September 14, 2017


Rachmaninoff: Piano Concerto No. 2; Études-tableaux, Op. 33; arrangement of Kreisler: Liebesleid; arrangement of Franz Behr: Lachtäubchen, “Polka de W.R.” Boris Giltburg, piano; Royal Scottish National Orchestra conducted by Carlos Miguel Prieto. Naxos. $12.99.

Shostakovich: Symphony No. 5; Barber: Adagio. Pittsburgh Symphony Orchestra conducted by Manfred Honeck. Reference Recordings. $19.98 (SACD).

The All-Star Orchestra conducted by Gerard Schwarz: Programs 13 & 14; 15 & 16. Naxos DVDs. $22.99 each.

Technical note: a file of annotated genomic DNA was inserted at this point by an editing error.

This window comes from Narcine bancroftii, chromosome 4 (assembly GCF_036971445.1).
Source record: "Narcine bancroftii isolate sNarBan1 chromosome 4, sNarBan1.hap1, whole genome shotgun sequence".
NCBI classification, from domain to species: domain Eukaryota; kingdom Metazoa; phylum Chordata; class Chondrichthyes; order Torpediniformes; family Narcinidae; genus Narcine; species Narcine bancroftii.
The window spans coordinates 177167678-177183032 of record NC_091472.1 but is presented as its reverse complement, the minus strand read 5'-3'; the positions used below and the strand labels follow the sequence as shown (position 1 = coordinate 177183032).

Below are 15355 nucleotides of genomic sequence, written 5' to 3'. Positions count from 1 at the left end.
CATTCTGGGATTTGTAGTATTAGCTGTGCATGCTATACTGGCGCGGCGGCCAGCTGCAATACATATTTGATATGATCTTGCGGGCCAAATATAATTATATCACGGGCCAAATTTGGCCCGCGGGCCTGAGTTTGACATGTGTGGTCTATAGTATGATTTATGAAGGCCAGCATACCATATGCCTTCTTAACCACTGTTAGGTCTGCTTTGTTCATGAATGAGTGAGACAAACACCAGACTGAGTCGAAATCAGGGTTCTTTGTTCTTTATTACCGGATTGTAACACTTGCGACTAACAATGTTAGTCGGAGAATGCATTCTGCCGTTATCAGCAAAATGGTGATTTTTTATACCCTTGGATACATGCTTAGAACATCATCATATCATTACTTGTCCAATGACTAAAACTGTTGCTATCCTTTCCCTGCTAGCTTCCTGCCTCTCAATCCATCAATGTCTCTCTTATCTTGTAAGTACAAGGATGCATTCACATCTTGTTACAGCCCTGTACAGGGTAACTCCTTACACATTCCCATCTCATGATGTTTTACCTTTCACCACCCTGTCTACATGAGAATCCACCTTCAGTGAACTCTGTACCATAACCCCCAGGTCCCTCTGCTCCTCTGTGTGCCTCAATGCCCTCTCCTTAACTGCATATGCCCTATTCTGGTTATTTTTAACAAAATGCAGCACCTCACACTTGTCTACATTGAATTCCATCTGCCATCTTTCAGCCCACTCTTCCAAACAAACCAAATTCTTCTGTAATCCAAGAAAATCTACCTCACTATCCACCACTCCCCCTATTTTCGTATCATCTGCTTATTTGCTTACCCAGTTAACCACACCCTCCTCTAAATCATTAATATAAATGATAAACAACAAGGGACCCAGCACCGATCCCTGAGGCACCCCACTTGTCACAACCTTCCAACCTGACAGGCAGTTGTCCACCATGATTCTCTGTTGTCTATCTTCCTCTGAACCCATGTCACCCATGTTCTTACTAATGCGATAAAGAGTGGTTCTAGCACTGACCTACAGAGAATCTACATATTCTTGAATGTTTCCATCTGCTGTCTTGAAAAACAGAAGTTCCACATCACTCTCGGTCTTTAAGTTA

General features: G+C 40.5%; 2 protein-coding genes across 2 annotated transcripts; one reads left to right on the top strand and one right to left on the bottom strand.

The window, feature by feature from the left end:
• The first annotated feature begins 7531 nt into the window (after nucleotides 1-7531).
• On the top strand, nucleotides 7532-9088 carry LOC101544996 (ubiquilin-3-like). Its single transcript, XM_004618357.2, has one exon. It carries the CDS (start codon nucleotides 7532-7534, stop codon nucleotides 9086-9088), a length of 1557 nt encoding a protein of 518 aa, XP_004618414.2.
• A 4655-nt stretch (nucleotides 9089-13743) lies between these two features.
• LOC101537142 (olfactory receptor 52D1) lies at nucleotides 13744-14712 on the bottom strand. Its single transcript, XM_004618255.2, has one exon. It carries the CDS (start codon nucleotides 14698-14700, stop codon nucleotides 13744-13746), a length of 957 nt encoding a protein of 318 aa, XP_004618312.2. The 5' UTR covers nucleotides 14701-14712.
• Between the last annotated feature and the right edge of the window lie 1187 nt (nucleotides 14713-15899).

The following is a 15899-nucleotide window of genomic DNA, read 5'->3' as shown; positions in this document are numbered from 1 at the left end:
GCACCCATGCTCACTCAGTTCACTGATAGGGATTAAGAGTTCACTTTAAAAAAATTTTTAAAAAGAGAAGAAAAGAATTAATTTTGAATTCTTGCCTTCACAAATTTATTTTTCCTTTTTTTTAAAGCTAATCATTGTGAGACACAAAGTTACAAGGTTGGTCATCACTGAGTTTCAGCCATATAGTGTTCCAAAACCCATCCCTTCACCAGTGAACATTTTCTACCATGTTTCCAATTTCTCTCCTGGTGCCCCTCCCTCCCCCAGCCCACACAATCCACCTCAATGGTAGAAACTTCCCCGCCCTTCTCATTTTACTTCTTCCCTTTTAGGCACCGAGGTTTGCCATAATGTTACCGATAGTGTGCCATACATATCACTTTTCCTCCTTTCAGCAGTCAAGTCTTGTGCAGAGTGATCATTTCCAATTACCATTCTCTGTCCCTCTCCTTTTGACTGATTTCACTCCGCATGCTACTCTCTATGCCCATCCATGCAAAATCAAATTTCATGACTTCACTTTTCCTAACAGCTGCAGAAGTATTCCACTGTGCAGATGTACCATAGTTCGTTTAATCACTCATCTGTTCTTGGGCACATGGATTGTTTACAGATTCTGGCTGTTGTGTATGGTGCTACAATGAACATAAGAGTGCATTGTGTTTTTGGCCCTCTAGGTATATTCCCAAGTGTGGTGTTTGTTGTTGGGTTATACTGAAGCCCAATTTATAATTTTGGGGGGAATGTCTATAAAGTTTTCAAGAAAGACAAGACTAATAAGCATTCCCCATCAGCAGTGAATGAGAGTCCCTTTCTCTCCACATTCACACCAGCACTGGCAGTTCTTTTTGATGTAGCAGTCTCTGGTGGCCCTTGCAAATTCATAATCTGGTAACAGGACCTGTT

The broadly emotive nature of the Russian repertoire during the tremendous upheaval of late czarist times and the Soviet years continues to give musicians extraordinary opportunities to produce evocative and deeply satisfying performances. Pianist Boris Giltburg rises to this challenge yet again with his latest foray into the field for Naxos. This time he offers a strongly virtuosic, deeply emotional and satisfyingly unmawkish approach to the familiar Piano Concerto No. 2, producing a reading that emphasizes the grandeur and intensity of the first movement, which is taken at a slightly slower tempo than usual, with the result that all three movements are almost the same length. This leads to a rendition that is more tightly knit and carefully structured than those that the concerto often receives – it is easy for the work to spiral out of control into overstated turbulence, but Giltburg will have none of this, insisting on the concerto’s structural integrity throughout and handling its formidable technical demands on the basis that they exist to elucidate the composer’s communicative desires rather than simply as virtuosic display. This is a very thoughtful approach to the concerto, one in which Carlos Miguel Prieto and the Royal Scottish National Orchestra provide solid if not particularly idiomatic backup – lusher strings and a broader, warmer brass section would better have matched Giltburg’s approach. Nevertheless, this is a very fine recording, and the CD gets even better when Giltburg performs on his own in the Études-tableaux, Op. 33. As in his previously released recording of the Études-tableaux, Op. 39, Giltburg approaches the eight Op. 33 pieces (the original No. 4 is lost) with sculptural elegance, shaping the music carefully: Nos. 1 and 8 here clearly show Rachmaninoff’s debt to Chopin, while the exceptionally difficult No. 6 shows why it is nicknamed “The Snow Storm” in Russia – Giltburg’s octave leaps and right-hand travel up and down the whole keyboard sound like nothing less than a blizzard. Two interesting encores complete this very attractive CD. One is Rachmaninoff’s arrangement of Fritz Kreisler’s charming Liebesleid, reinterpreted by the Russian with some unusual harmonies, and the other is Rachmaninoff’s delightful version of Franz Behr’s Lachtäubchen (Scherzpolka), known as “Polka de W.R.” in a tribute to Rachmaninoff’s father, using the spelling Wassily Rachmaninoff to produce the letters of the title. The two short pieces make for a very effective contrast, the former gently sorrowful (the title is Liebesleid, “Love’s Sorrow,” not Liebeslied, “Love Song”) and the latter light and bright. Clearly Giltburg has considerable affinity for Rachmaninoff in all the composer’s moods.